Fructose, the sugar widely used as high-fructose corn syrup in soft drinks and processed foods, often gets some of the blame for the widespread rise in obesity. Now a laboratory study has found that when fructose is present as children's fat cells mature, it makes more of these cells mature into fat cells in belly fat and less able to respond to insulin in both belly fat and fat located below the skin.
The results will be presented Sunday at The Endocrine Society's 92nd Annual Meeting in San Diego by lead author Georgina Coade, a PhD student at the University of Bristol in the U.K.
"Our results suggest that high levels of fructose, which may result from eating a diet high in fructose, throughout childhood may lead to an increase in visceral [abdominal] obesity, which is associated with increased cardiometabolic risk," Coade said.
Defined by a large waistline, abdominal obesity raises the risk of heart disease and Type 2 diabetes. The abdominal cavity contains one of two major types of fat in the body: visceral fat. The other type, subcutaneous fat, is found below the surface of the skin.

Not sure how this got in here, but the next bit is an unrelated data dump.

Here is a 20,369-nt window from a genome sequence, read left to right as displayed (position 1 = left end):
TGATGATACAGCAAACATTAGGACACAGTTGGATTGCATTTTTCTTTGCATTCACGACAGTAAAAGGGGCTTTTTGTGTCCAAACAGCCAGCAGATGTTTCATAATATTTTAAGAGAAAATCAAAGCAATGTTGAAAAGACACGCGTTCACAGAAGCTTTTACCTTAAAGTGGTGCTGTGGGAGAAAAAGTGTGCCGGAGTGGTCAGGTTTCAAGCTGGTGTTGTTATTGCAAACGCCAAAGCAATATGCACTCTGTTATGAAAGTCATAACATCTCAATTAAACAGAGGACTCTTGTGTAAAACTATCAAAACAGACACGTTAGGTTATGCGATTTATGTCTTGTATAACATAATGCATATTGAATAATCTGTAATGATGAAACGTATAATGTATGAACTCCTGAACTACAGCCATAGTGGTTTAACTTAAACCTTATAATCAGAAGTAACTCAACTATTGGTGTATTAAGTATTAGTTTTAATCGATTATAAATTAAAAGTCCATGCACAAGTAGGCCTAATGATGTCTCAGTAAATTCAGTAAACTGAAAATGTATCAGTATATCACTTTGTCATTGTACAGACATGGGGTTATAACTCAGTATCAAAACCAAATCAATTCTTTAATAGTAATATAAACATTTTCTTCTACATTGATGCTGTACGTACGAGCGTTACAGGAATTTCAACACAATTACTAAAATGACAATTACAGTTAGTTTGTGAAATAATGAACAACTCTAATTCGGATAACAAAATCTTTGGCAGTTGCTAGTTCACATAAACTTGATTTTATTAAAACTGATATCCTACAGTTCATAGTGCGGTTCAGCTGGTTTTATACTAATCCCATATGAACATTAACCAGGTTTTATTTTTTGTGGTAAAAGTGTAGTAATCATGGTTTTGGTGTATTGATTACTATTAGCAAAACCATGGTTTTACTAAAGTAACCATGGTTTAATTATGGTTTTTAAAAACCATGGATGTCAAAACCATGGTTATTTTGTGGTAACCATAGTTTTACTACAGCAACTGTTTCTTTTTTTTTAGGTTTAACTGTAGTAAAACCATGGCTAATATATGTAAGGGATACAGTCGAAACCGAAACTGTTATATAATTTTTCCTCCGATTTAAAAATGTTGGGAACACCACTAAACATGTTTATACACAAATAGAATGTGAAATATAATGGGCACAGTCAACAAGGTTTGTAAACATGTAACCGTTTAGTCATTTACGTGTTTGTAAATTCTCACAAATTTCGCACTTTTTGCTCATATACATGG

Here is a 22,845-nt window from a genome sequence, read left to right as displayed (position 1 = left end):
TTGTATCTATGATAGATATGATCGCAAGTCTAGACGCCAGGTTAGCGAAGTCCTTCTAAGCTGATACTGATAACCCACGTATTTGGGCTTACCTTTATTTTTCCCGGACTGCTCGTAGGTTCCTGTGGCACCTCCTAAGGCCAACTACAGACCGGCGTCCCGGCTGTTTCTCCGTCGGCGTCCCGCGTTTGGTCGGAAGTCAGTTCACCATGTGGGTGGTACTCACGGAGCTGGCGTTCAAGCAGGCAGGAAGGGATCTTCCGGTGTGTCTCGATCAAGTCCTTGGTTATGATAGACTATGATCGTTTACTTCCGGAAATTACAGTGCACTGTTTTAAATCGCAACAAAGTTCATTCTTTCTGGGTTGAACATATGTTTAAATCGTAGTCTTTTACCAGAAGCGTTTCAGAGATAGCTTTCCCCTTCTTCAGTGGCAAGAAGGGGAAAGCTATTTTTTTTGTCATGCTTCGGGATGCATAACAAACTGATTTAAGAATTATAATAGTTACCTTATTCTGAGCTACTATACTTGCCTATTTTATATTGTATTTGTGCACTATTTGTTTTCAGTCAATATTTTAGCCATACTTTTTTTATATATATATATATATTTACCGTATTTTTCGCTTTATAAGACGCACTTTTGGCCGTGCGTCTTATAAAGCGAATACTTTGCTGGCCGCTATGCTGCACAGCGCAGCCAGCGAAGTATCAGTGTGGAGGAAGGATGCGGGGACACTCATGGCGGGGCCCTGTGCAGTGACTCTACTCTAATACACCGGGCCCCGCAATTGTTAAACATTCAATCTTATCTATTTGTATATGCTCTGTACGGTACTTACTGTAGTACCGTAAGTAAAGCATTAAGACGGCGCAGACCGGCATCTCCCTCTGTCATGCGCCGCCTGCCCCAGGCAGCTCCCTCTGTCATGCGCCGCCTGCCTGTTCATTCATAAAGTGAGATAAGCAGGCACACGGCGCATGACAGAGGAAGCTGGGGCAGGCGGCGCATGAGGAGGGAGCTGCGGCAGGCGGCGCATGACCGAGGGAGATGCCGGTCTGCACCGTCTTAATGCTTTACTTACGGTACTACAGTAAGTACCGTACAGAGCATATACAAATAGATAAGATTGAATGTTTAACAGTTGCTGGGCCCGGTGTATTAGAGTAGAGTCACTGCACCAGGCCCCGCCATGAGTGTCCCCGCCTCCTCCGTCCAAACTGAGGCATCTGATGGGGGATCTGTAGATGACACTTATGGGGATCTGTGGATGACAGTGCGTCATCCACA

Although researchers have shown the negative effects of fructose on the fat distribution of rodents, the effects of this sugar on human adipocytes, or fat cells, are not clear, according to Coade. Therefore, she and her fellow researchers studied biopsy specimens of both subcutaneous and visceral fat from 32 healthy-weight children who had not yet gone through puberty.
From the biopsy samples, the investigators obtained preadipocytesthe precursors to fat cells that have the potential to differentiate, or mature, into fat-containing adipocytes. They then allowed the precursor cells to mature for 14 days in culture media containing normal glucose (the main sugar found in the bloodstream and the principal source of energy in the body), high glucose or high fructose. The researchers assessed cell differentiation by measuring activity of
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The Endocrine Society